How far out of the way should you drive to buy cheaper gas?
(Note: This calculator automatically calculates a round trip)
- In the first field, enter in the size of your car's gas tank in gallons.
- In the second field, enter in the miles per gallon that your car gets.
- In the third field, enter in the price per gallon of gas at your local gas station.
- In the fourth field, enter in the price per gallon of gas at another gas station that is cheaper than your local gas station and farther away.
- Click the "Compute" button and the break-even distance will be displayed. Drive further than that distance and the trip will cost more than the savings.
GasBuddy.com - Use to find the most recent gas prices for gas stations in your area.
MapQuest.com - Use to find distances to different gas stations.
The Cost of Driving to Buy Low-Price Gas
by Joseph Ganem
With gas prices so high, drivers are much more price conscious when it comes to filling up. It is common to check the Internet or drive around town to find the lowest gas prices. But expensive gas also means it costs more to drive around searching or travel out-of-the-way to the station with lowest price. We all want the best price, but the trip to get it might cost more than the savings.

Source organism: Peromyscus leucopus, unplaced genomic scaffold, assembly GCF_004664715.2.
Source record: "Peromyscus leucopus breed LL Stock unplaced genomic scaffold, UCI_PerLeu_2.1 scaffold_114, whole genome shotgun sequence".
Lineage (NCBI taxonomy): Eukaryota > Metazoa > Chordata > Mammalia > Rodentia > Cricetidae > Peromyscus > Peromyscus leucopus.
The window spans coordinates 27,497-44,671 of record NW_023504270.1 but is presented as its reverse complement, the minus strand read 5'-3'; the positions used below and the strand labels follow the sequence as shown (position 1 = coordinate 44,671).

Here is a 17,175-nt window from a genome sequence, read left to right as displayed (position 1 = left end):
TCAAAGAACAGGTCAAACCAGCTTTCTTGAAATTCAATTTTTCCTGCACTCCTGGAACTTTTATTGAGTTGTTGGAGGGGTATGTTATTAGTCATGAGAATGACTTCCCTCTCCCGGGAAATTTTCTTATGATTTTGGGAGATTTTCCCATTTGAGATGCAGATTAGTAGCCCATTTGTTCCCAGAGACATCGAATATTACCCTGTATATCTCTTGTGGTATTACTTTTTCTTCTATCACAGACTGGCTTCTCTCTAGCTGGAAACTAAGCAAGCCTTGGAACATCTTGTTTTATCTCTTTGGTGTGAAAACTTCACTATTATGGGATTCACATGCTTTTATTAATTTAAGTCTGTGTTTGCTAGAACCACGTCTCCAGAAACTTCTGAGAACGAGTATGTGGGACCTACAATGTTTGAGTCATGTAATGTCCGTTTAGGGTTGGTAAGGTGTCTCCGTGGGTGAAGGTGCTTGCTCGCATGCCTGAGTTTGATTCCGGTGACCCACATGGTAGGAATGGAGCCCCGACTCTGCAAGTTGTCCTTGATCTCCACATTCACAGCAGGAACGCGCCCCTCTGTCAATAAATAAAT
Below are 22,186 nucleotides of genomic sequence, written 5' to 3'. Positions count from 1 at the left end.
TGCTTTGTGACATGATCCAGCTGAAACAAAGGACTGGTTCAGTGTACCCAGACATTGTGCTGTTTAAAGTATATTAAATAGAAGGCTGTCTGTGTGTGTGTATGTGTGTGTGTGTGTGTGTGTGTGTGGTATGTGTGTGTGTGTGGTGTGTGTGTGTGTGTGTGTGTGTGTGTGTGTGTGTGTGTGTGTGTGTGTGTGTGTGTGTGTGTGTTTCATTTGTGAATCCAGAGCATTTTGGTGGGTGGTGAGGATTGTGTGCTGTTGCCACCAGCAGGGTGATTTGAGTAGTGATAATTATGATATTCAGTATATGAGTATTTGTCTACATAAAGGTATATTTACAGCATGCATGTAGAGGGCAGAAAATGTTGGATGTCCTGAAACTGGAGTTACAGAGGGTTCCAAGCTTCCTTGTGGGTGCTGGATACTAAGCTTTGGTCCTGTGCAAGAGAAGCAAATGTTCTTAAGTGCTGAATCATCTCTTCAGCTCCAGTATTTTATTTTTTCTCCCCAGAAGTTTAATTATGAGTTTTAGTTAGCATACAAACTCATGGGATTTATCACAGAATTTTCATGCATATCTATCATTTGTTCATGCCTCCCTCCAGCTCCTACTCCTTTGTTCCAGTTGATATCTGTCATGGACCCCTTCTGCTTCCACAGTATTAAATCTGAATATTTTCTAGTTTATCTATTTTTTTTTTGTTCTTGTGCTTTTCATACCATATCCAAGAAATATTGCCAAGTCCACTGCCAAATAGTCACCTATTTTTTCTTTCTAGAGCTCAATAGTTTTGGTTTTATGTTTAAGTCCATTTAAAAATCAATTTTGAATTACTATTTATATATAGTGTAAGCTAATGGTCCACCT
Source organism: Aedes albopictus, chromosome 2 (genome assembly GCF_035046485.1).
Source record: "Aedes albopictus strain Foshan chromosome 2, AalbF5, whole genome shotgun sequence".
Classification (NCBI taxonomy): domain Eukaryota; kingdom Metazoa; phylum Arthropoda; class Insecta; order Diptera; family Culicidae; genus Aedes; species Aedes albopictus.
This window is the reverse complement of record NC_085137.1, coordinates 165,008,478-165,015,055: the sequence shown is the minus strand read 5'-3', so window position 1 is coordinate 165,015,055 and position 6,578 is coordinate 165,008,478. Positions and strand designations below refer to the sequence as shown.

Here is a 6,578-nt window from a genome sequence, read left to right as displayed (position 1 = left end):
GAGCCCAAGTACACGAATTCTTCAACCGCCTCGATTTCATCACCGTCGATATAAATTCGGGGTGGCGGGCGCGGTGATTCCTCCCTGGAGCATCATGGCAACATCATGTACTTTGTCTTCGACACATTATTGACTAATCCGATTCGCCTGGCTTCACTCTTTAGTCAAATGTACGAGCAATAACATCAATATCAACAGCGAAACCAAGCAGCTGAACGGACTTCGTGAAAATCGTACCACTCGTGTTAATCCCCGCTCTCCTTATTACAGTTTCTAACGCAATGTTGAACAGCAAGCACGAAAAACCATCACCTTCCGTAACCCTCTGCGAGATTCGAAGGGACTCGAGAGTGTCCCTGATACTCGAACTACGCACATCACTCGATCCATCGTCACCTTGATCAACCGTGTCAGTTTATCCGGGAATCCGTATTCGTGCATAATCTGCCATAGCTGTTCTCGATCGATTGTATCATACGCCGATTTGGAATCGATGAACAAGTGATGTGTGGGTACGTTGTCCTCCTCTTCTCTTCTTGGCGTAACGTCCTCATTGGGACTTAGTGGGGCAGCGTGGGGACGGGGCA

So for gas savers where is the break-even distance when it comes to buying gas? The calculator on this page will figure that out. For example consider a car with a tank size of 15 gallons and it travels 20 miles for every gallon of gas consumed. Suppose the best price on gas is $3.90 at a distance station compared to $4.05 at a local station. If you enter those values in the calculator it will return a break-even distance of 5.55 miles.
That means that the motorist should not travel more than 5.55 miles out-of-the-way to pay the $3.90 price because that distance results in an 11.1 mile round trip and more than half a gallon of gas worth over $2 burned. The savings are wiped out. Use this calculator to find the break-even distance for the cheapest gas in your area. Try it with numbers for your car and local gas stations.
Joseph Ganem is author of the award-winning book: The Two Headed Quarter: How to See Through Deceptive Numbers and Save Money on Everything You Buy.Hear him talk about the book below.